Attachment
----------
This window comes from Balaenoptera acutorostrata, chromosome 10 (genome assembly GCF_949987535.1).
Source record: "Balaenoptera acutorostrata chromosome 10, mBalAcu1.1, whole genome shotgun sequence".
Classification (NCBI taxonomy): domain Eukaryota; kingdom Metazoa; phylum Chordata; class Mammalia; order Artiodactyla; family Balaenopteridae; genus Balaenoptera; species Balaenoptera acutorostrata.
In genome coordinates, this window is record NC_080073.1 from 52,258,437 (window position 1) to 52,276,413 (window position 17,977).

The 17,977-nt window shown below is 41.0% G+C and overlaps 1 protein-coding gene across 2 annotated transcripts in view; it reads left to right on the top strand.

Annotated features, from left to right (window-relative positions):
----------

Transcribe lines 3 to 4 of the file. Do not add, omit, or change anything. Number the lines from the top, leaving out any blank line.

Classification (NCBI taxonomy): domain Eukaryota; kingdom Metazoa; phylum Chordata; class Mammalia; order Artiodactyla; family Balaenopteridae; genus Balaenoptera; species Balaenoptera acutorostrata.
In genome coordinates, this window is record NC_080073.1 from 52,258,437 (window position 1) to 52,276,413 (window position 17,977).